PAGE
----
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Main Street Gold Mine
Funds collected for cost-of-removal liabilities could finance capital spending.
Last year Public Utilities Fortnightly noted that recession-related demand destruction was pressuring industry operating margins and financial returns in the electric industry and that conservation and environmental demand destruction were likely to continue that pressure for the foreseeable future. The author correctly concluded that “companies that aren’t earning their allowed return on equity (ROE) due to depressed energy sales are looking to regulators to make them whole. Going forward, rate treatment largely will determine who the winners will be (see “ The 40 Best Energy Companies ,” September 2009) .
Many utilities are proposing capital intensive smart-grid initiatives, often as a means of facilitating conservation and demand response. While the federal government is providing some funding for a smart-grid roll out via matching grants under the American Recovery and Reinvestment Act of 2009, the winners likely will be those utilities that are successful in obtaining regulatory approvals to capture in customer rates the up-front capital costs of smart-grid and environmental expenditures. 1 Consequently, many electric utilities, such as Baltimore Gas & Electric Co. (BGE), are pursuing non-traditional Main Street capital funding approaches for environmental and infrastructure initiatives. The Maryland Public Service Commission, however, rejected BGE’s request to obtain up-front ratepayer financing in the form of an incremental surcharge, questioning both the proposed Main Street funding and the purported efficiency and economics underlying its smart-grid Initiative. 2 Only after BGE removed the tracking surcharge in its amended filing in August did the commission approve the company’s smart-grid plan.
Utilities and regulators in many states face similar tensions, without any apparent easy solutions. However, industry might be overlooking an important source of capital for smart-grid and similar investments: depreciation accounts already collected to cover future cost-of-removal liabilities.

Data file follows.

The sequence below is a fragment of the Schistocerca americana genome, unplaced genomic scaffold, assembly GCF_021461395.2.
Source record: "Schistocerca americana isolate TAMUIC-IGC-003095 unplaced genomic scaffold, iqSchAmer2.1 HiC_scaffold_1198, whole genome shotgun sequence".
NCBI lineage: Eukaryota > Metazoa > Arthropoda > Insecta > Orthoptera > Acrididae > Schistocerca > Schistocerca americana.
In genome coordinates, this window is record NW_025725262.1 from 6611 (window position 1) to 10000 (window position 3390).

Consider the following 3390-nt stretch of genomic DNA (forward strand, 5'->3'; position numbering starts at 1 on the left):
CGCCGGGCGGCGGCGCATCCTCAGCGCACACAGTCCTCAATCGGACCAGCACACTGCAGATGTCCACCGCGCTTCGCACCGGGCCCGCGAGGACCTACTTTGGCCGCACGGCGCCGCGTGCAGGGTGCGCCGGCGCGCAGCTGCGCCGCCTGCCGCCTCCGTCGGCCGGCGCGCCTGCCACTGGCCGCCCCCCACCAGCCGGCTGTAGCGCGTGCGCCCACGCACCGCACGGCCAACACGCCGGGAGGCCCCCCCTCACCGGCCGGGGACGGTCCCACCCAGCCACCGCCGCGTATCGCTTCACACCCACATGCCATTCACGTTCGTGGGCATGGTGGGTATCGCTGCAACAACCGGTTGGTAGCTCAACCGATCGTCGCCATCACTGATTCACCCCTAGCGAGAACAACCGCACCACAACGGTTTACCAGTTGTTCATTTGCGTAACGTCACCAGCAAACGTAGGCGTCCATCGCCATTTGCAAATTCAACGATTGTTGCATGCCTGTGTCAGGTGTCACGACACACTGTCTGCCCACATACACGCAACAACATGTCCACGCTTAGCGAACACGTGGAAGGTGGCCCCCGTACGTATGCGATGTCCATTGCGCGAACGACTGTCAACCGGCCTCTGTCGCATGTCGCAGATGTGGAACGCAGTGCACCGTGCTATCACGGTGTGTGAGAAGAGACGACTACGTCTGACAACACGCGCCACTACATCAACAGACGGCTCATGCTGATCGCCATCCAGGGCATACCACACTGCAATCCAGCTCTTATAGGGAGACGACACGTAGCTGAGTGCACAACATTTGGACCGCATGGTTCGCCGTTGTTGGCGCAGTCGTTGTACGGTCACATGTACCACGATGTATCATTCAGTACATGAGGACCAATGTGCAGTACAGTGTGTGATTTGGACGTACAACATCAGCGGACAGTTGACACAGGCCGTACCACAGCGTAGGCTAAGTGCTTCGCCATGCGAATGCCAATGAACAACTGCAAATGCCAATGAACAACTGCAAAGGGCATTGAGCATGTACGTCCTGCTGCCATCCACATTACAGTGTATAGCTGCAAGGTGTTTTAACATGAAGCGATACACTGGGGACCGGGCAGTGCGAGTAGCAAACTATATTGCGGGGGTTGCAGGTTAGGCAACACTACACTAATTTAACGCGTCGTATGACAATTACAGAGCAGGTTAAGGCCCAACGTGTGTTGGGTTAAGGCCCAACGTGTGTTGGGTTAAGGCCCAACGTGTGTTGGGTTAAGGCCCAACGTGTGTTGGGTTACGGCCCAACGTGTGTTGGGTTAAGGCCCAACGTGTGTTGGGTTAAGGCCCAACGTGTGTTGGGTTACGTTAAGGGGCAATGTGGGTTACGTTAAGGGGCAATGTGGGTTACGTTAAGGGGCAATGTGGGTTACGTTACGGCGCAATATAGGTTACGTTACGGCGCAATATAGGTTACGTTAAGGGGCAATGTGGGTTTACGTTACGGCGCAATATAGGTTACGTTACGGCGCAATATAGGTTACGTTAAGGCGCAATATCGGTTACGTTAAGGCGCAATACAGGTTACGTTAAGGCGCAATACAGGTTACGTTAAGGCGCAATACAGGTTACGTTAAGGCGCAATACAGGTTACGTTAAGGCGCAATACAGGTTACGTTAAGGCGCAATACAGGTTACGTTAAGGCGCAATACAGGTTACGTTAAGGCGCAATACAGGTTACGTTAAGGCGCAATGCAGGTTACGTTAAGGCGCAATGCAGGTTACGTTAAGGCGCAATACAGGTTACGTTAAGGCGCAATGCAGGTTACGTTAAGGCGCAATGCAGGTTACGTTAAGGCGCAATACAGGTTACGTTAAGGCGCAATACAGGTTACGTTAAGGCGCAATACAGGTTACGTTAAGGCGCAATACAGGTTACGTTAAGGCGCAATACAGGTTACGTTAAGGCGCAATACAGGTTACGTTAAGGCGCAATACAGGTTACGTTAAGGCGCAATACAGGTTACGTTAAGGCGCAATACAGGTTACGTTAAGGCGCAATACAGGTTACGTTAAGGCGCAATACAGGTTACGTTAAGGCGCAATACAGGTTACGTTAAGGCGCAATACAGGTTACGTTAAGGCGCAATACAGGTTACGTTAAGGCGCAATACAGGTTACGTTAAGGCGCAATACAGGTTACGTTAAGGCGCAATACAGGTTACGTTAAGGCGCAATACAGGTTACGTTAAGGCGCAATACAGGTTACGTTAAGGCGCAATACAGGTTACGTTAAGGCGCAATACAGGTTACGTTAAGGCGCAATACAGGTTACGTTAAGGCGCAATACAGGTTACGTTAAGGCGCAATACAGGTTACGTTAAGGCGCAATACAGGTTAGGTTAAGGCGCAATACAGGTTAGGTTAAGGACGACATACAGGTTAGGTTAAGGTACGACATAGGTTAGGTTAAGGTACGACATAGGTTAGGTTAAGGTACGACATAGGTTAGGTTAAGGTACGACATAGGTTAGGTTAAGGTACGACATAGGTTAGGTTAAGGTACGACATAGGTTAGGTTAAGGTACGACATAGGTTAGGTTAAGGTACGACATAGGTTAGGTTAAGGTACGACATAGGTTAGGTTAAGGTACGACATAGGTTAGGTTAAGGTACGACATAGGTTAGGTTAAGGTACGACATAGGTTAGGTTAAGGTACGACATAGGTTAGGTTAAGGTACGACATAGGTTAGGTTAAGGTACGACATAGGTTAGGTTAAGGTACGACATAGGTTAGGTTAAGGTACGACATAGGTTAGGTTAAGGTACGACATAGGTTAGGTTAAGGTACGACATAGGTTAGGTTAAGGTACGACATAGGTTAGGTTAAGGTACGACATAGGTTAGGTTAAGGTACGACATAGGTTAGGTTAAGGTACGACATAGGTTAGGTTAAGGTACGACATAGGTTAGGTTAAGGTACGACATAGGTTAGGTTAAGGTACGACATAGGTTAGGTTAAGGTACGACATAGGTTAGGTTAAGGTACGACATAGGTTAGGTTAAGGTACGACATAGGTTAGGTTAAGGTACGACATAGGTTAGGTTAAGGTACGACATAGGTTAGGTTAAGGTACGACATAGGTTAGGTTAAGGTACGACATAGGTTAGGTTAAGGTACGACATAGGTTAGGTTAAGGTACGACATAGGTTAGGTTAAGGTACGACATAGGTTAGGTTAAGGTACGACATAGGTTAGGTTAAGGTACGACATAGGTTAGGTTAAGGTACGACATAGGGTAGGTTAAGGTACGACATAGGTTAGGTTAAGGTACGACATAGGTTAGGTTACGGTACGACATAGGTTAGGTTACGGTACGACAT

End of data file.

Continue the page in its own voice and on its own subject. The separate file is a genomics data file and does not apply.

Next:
Main Street vs. Wall Street
Regulatory commissions use a rate-base/rate-of-return model to set utility prices. The traditional regulated rate-of-return model assumes utilities obtain capital from third-party investors ( e.g., Wall Street) and earn a return on these capital investments by charging their customers ( e.g., Main Street). Contrary to this traditional model, however, some utilities have obtained— and many more are requesting—Main Street advance-funding requests for the smart grid and environmental spending projects in their rate-base calculations.
Main Street funding requests usually involve one or more of the following: 1) the inclusion of future plant additions in rate base; 2) special revenue-requirement surcharges; and 3) increased depreciation rates, all of which provide increased cash flow to the utilities. Regardless of the form, these Main Street funding approaches result in customers, rather than investors, providing capital in advance.
Depreciation expense allocates a portion of an asset’s cost to a particular year. In turn, depreciation drives utility prices because the higher the expense, the higher the price. Unlike other expenses, such as payroll, there